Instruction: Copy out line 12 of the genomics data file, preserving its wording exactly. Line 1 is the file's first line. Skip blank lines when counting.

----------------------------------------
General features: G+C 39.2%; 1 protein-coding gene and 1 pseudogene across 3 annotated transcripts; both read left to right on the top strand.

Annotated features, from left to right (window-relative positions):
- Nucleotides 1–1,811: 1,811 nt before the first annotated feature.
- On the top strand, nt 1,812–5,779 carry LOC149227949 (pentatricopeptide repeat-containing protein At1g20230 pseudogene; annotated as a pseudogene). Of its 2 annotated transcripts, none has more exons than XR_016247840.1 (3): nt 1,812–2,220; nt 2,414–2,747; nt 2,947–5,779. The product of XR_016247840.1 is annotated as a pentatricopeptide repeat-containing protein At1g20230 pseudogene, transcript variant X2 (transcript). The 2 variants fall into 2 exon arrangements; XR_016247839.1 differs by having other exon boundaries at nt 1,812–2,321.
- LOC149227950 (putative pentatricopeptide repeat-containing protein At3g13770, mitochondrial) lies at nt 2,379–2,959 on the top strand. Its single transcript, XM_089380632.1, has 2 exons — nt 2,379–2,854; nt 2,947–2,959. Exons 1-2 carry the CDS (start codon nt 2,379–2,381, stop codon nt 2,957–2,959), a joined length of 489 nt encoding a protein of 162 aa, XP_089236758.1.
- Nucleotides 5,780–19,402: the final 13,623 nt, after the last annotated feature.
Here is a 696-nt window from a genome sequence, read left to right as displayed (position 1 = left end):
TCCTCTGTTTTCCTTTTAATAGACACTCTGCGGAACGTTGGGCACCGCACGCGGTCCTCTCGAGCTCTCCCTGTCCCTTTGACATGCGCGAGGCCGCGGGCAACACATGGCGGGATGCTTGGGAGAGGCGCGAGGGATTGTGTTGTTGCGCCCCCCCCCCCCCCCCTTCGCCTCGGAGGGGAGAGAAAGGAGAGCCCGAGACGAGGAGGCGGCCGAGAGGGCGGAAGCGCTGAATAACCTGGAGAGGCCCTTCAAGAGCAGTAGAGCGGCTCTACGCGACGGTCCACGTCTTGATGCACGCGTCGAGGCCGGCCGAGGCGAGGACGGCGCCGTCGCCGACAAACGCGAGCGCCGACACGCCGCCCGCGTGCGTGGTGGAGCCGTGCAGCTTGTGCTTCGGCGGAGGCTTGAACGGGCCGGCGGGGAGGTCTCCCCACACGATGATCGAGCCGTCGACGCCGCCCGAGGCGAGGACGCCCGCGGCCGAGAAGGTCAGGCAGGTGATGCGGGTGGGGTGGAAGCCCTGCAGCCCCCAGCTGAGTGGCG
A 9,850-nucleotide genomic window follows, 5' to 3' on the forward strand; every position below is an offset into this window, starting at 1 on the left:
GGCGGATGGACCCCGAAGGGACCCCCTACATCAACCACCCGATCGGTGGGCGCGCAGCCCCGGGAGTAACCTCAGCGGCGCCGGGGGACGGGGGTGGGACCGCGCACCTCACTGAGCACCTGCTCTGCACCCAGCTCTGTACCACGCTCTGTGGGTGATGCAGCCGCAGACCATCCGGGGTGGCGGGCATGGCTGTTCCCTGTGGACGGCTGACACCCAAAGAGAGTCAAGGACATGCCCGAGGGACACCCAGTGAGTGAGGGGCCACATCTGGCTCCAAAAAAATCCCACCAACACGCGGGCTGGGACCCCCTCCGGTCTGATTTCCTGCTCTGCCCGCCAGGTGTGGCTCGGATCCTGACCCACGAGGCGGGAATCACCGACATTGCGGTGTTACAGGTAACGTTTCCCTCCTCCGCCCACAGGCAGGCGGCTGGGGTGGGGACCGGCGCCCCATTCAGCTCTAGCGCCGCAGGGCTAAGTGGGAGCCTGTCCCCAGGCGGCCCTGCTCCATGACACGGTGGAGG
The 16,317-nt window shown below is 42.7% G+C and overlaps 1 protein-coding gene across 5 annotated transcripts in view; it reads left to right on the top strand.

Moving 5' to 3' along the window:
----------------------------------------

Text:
Moving 5' to 3' along the window: